Roost expands search to San Francisco, Seattle
Roost Inc., a real estate search engine, announced the launch of its service in San Francisco and Seattle this week, expanding the company’s network to about 5,000 U.S. cities and market areas. offers information on resale, new construction and for-sale-by-owner properties.

Roost also offers property listings information for homes in Atlanta, Austin, Baltimore, Boise, Boston, Chicago, Dallas, Denver, Fort Worth, Houston, Las Vegas, Miami, Minneapolis, Nashville, Orange County (Calif.), Orlando, Philadelphia, Phoenix, Portland, Sacramento, San Diego, St. Paul, Tampa, California’s Silicon Valley, St. Louis and Washington, D.C., among other market areas.

Redfin announces neighborhood-level search
Redfin, a high-tech real estate brokerage company that offers low-cost services, has launched a new version of its site that allows users to view the latest homes listed for sale, price reductions, open houses and trends for recently sold homes for a given neighborhood, city or ZIP code area covered by the company. Scott Nagel, Redfin vice president of real estate operations, said in a statement that the neighborhood-level data can be valuable to consumers, as housing numbers for an entire city area "don’t mean much to someone shopping in a particular neighborhood, which may be holding up while prices across the tracks are collapsing." About 9,000 neighborhood-level pages have been added at the site.

Site changes allow consumers to evaluate Redfin agents by viewing details on the agents’ participation in recent home sales transactions, and the company has partnered with Zillow to add for-sale-by-owner property listings information from The new release also features an "online shopping cart" that allows consumers to organize and schedule home tours with a Redfin agent — the company offers two home tours for free with the third and fourth tours reducing the company’s refund amount and subsequent tours costing $250 in advance or $125 to view a single home.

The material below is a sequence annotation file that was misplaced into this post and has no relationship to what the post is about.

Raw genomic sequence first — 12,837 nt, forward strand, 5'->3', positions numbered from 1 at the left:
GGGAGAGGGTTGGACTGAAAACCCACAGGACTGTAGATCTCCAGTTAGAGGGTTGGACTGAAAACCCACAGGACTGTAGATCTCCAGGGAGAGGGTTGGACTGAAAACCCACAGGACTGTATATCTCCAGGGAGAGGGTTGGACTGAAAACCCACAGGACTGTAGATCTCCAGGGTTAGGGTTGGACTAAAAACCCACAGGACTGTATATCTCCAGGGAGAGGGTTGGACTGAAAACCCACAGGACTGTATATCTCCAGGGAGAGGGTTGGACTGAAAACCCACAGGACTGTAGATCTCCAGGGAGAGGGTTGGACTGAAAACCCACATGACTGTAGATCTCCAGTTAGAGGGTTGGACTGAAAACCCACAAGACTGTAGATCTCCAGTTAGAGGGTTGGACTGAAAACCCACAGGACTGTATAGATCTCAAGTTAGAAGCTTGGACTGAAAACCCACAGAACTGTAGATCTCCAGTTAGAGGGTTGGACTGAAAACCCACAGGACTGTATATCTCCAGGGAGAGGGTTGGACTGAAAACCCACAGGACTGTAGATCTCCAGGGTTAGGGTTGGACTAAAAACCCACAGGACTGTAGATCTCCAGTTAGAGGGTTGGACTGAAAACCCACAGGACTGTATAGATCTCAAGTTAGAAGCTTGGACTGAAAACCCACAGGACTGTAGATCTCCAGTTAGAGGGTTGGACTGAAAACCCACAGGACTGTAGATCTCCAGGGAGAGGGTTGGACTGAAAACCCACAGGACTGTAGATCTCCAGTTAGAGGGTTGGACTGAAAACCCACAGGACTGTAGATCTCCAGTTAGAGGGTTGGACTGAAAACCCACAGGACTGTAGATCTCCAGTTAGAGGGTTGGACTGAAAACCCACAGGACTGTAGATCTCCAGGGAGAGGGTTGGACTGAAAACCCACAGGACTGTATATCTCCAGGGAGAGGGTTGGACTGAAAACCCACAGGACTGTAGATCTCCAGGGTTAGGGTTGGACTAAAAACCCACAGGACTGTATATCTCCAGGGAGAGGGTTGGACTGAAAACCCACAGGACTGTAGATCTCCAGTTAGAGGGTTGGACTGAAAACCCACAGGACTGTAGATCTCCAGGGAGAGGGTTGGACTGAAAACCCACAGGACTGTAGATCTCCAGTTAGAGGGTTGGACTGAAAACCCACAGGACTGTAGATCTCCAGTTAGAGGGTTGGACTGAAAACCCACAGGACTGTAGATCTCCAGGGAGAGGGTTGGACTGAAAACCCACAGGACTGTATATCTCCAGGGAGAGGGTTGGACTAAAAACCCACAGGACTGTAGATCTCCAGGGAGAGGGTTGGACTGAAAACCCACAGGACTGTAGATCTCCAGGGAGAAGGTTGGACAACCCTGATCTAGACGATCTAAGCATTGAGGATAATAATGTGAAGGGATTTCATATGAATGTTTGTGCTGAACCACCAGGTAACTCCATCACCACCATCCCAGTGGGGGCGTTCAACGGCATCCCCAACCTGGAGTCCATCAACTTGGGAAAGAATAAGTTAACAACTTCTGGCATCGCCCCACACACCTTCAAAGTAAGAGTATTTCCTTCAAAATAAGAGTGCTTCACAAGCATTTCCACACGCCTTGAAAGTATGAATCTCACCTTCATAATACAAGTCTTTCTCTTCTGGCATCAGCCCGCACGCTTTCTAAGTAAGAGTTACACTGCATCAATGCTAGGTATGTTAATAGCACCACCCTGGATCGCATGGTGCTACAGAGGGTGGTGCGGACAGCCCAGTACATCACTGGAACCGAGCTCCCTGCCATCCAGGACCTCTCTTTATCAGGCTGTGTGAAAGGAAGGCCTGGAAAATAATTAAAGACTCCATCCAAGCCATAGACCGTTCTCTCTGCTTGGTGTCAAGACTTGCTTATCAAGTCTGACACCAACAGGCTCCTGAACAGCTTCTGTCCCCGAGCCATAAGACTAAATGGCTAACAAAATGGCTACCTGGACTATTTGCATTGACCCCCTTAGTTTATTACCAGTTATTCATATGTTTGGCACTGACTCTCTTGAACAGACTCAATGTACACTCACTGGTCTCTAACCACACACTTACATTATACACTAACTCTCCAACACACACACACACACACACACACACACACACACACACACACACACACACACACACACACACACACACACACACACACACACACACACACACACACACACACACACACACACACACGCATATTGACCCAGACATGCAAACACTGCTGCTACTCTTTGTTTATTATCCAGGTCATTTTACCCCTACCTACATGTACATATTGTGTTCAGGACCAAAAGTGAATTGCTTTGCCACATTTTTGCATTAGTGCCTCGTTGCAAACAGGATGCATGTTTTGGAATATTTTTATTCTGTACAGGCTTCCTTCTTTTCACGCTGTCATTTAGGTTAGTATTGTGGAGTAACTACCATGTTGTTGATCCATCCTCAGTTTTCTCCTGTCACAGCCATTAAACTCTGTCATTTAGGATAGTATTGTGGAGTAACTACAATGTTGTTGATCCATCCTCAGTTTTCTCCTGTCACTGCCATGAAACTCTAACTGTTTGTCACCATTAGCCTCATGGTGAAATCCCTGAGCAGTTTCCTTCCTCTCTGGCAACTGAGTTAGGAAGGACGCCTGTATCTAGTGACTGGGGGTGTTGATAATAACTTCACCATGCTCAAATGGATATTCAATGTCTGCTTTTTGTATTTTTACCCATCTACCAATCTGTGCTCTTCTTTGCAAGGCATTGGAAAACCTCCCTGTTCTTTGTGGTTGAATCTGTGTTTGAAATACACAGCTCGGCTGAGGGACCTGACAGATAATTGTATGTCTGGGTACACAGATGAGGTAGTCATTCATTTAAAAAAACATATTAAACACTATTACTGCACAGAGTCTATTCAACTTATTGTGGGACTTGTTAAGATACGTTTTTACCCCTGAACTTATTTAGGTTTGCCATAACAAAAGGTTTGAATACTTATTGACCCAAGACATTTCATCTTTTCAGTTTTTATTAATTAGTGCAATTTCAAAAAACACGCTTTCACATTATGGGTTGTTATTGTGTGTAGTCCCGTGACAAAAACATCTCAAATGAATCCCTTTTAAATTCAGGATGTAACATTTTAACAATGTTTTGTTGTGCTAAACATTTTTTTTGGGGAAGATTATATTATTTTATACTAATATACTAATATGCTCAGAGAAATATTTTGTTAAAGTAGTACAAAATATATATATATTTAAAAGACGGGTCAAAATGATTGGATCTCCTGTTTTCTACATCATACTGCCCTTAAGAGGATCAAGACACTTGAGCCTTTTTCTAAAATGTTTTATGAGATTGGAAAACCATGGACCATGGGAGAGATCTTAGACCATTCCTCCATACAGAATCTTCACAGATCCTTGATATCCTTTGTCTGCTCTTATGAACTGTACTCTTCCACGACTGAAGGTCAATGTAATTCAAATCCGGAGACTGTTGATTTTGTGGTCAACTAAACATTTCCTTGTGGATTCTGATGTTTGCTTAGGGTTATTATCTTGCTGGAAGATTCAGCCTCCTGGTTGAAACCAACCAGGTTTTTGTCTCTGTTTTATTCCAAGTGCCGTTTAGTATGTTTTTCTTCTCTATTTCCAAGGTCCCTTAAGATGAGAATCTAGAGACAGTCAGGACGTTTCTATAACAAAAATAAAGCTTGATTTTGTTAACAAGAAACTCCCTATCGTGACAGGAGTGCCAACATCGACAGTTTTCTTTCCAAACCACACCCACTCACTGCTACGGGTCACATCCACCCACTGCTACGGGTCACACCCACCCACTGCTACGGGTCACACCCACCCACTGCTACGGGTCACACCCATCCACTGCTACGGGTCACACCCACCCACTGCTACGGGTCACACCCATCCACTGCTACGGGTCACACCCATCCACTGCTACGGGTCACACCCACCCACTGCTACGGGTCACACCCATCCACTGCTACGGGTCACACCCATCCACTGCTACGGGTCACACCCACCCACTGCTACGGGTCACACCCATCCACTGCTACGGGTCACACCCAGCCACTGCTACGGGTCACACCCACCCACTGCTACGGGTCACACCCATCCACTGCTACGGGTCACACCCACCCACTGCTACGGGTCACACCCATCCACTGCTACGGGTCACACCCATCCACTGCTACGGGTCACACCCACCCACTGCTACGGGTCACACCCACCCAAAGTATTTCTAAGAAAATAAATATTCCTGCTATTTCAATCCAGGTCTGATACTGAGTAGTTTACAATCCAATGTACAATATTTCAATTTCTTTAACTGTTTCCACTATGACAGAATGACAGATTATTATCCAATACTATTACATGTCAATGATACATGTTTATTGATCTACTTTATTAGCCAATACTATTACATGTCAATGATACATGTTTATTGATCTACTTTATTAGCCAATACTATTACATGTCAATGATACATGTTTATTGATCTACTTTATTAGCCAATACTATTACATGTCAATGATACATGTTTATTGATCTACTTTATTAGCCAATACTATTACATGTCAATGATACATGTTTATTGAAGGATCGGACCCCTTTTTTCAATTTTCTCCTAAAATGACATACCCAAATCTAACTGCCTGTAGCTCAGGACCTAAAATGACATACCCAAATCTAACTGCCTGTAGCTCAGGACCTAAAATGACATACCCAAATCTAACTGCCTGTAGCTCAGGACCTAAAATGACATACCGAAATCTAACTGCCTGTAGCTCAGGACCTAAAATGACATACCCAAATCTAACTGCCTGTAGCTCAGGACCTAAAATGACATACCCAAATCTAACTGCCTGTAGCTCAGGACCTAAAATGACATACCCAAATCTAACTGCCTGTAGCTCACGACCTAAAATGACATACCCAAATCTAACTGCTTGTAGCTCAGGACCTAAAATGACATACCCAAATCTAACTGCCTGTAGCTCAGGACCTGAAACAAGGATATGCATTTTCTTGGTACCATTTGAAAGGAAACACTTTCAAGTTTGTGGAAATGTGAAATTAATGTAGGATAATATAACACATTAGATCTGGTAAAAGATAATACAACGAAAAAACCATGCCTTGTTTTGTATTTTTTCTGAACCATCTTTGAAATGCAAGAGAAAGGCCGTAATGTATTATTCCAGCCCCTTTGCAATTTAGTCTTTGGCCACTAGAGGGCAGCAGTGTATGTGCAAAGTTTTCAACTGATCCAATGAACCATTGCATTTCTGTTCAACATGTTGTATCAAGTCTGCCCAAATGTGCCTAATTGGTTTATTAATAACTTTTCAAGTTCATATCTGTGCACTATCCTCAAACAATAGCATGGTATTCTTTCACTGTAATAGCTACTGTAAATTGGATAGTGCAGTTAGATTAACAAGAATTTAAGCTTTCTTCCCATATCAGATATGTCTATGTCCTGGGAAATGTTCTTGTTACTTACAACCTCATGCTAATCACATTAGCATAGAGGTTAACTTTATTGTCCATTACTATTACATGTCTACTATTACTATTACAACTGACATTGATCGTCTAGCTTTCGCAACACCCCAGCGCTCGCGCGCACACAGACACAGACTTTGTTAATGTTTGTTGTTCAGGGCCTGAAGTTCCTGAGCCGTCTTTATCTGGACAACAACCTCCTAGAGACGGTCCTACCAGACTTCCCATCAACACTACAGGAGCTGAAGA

Agents’ role in home selection diminishes
The role of real estate agents in identifying for-sale homes for buyers has diminished with the rise in online home searches, according to an analysis by that is based on National Association of Realtors survey data. While real estate agents still play a major role in identifying homes that buyers eventually purchase — with 34 percent of buyers in 2007 reporting that they first learned about the home they purchased from an agent — that share has dropped from 50 percent in 1997.

Meanwhile, the share of buyers who first found the home they purchased on the Internet grew from 2 percent in 1997 to 29 percent in 2007. Yard signs are still a major source for luring prospective buyers — and 14 percent of buyers in 2007 reported that they first found the home they purchased from a yard sign, compared with 17 percent in 1997., which is owned by media giant Tribune Co., offers Internet marketing services and other tools to assist home sellers in selling their homes without an agent.


What’s your opinion? Leave your comments below or send a letter to the editor.

Show Comments Hide Comments


Sign up for Inman’s Morning Headlines
What you need to know to start your day with all the latest industry developments
Thank you for subscribing to Morning Headlines.
Back to top